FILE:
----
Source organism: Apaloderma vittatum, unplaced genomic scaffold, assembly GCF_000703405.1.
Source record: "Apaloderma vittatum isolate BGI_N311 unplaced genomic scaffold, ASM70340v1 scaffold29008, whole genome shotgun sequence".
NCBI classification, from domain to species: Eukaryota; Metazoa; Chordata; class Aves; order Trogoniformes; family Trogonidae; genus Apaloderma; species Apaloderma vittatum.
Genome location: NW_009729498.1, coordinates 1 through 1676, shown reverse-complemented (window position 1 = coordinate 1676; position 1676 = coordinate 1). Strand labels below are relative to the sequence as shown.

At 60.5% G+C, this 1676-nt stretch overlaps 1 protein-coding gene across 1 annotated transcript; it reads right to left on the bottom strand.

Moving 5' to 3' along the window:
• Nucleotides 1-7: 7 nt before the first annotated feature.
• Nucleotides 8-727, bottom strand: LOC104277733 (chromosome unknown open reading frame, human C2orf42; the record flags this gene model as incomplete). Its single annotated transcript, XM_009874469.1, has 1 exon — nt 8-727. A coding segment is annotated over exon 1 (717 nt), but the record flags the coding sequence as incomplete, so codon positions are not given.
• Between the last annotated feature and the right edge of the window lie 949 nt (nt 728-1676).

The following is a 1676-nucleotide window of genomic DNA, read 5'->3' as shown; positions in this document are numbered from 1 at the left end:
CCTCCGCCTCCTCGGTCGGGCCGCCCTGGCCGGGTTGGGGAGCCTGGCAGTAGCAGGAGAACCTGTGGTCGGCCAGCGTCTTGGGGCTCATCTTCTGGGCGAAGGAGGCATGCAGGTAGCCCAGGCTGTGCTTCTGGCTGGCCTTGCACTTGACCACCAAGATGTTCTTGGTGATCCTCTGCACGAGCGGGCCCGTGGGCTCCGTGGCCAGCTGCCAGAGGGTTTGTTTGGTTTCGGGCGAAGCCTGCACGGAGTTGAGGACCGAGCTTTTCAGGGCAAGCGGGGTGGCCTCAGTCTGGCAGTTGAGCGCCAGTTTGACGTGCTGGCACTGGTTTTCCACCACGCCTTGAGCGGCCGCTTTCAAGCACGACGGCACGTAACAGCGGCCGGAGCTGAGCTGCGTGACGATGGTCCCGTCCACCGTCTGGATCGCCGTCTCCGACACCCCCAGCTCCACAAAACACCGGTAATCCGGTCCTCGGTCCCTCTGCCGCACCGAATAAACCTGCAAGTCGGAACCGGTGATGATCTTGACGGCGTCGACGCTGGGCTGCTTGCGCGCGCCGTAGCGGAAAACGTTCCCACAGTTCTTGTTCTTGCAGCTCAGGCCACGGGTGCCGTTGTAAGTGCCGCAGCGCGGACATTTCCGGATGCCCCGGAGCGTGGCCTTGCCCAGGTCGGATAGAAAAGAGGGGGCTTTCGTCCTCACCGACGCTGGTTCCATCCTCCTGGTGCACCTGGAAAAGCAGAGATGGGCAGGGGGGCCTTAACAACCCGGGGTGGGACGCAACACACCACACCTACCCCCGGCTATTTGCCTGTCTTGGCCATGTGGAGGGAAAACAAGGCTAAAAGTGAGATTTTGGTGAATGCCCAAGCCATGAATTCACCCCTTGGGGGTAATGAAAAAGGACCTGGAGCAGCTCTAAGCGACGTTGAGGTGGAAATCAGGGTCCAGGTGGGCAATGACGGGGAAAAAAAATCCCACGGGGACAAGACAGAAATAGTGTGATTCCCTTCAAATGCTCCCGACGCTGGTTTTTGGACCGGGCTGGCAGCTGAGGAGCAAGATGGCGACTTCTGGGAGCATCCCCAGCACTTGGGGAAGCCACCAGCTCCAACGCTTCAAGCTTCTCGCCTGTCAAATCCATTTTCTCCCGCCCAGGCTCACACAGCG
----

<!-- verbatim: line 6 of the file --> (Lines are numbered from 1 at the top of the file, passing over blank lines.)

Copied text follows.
Moving 5' to 3' along the window: